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Cromwell understands perfectly that his mentor, Cardinal Wolsey, lost his reputation and life, as well as his friendship with and the love of his sovereign, Henry, because he did not obtain Henry’s annulment from his marriage with Katherine.

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Furthermore, it took many years (7) for the sexually frustrated Henry to free himself from Katherine, and Henry has no intention of putting up with yet another stubborn wife. Already interested in Jane Seymour (Kate Phillips), whose family home is Wolf Hall,

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Henry makes it clear to Cromwell that he must take immediate and drastic measures to free him from his marriage with Anne. His increasing cruelty to Cromwell, alternating with boisterous displays of affection, and Cromwell’s reaction to the same, are some of the most horrifying yet fascinating explorations into the period’s characters.

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Though Cromwell is interested in the shy Jane himself, he coaches her, as do her brothers, on how to “handle” Henry’s advances.

The quiet reluctance with which Cromwell “surrenders” Jane, without ever revealing his feelings to her, is poignant indeed. When your master and “only friend” is King Henry VIII, you do not pursue your own desires, but his.

Even if you do “show him up” in archery once in a while.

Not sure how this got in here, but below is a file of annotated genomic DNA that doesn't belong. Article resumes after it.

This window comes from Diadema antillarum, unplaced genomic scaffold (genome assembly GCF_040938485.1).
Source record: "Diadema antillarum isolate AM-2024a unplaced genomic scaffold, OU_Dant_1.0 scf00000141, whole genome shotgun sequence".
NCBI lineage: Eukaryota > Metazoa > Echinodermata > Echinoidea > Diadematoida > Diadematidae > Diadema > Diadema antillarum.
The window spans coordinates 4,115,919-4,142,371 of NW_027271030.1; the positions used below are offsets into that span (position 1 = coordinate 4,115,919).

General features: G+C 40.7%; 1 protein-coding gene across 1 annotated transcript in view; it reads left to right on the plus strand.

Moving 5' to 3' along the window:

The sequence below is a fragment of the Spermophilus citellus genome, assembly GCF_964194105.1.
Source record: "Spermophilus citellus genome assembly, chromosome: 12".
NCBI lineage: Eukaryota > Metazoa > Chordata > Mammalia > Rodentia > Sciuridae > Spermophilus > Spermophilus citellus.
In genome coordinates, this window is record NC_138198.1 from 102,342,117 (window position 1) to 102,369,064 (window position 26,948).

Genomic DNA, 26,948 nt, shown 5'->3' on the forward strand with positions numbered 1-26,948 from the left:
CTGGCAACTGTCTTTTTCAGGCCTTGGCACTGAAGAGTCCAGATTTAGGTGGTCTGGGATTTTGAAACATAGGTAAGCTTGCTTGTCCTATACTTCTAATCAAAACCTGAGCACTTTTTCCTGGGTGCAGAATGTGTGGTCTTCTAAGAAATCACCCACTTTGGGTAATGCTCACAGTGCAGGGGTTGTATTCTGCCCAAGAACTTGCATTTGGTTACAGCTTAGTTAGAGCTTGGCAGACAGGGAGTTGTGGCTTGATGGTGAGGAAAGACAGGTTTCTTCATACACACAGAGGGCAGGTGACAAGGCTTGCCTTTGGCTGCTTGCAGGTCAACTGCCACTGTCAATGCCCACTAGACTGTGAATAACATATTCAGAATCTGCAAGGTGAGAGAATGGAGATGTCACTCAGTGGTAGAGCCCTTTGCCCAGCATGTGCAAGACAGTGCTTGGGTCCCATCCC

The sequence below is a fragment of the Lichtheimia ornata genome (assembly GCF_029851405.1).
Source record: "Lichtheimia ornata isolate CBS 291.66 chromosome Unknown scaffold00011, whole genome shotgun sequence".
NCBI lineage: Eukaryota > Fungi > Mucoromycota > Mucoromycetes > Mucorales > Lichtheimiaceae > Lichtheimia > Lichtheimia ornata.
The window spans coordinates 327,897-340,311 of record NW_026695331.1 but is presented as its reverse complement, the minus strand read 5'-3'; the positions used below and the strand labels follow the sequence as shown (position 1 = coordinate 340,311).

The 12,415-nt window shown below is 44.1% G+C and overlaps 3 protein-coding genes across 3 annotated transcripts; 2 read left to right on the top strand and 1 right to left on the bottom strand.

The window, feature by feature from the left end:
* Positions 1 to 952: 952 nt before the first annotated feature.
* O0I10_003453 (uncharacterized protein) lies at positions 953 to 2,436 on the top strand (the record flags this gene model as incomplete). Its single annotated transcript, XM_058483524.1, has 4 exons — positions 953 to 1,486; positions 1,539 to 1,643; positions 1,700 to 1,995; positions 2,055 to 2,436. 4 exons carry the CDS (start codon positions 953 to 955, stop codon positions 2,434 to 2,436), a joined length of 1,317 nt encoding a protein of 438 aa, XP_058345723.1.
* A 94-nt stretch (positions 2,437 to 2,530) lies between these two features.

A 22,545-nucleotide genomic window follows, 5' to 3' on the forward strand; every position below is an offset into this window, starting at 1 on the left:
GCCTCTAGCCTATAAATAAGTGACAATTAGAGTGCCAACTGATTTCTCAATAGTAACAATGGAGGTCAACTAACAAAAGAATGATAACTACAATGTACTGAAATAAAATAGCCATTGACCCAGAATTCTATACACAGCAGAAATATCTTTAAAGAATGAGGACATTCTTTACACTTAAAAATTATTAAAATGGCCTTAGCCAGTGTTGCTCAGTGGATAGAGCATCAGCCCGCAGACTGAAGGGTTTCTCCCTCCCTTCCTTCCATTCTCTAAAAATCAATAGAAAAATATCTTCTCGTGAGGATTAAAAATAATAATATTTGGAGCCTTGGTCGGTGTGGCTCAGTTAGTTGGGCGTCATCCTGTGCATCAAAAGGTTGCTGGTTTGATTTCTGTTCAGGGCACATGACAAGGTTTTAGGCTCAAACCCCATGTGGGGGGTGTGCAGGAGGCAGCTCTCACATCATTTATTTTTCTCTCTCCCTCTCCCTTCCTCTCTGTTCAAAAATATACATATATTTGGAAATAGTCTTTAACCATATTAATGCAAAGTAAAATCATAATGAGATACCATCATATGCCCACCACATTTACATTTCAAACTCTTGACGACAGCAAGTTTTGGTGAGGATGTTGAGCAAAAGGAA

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Season One covers the period concerning the time Henry wants his divorce from Katherine of Aragon to the execution of Anne Boleyn.

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Those are the political arenas in which Cromwell first came to Henry’s attention, rose to power, and distinguished himself in Henry’s eyes while making enemies of everyone else, like Anne’s powerful Uncle, the Duke of Norfolk (Bernard Hill).

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The gradual subsumption of Cromwell’s morals and personal desires to those of Henry are intricate and subtle. Mark Rylance’s performance is so nuanced that some reviewers didn’t think he was doing much acting. How wrong they were. Rylance deserved his own award for his stunning performance.

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Without having read the books on which the series is based, I assume Season Two will deal with Jane’s reign; the birth of Henry’s only son, Edward; Jane’s death shortly after childbirth; and Henry’s mourning for “the love of his life” (because she gave him the longed for son), Jane; while Cromwell busies himself arranging Henry’s next marriage: to Anne of Cleves.

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It is Henry’s unhappiness with Anne of Cleves and his inability to consummate the marriage that causes his rift with Cromwell, leading to his execution, since Henry blames Cromwell entirely for his own failure to be attracted to Anne of Cleves. (Surprising to many people is the fact that except for the Clevian match, Henry VIII always married for love. On his side, anyway.)

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You can watch Season One of Wolf Hall free on Amazon if you’re a Prime Member, or for $2.99/episode ($14.99/season) without Prime membership. I’m already looking forward to Season Two, and expecting it to be as wonderful, if not better, that its initial season. Below is an excerpt from Episode 1, in which Norfolk confronts Cromwell while informing him that Henry wants something from him.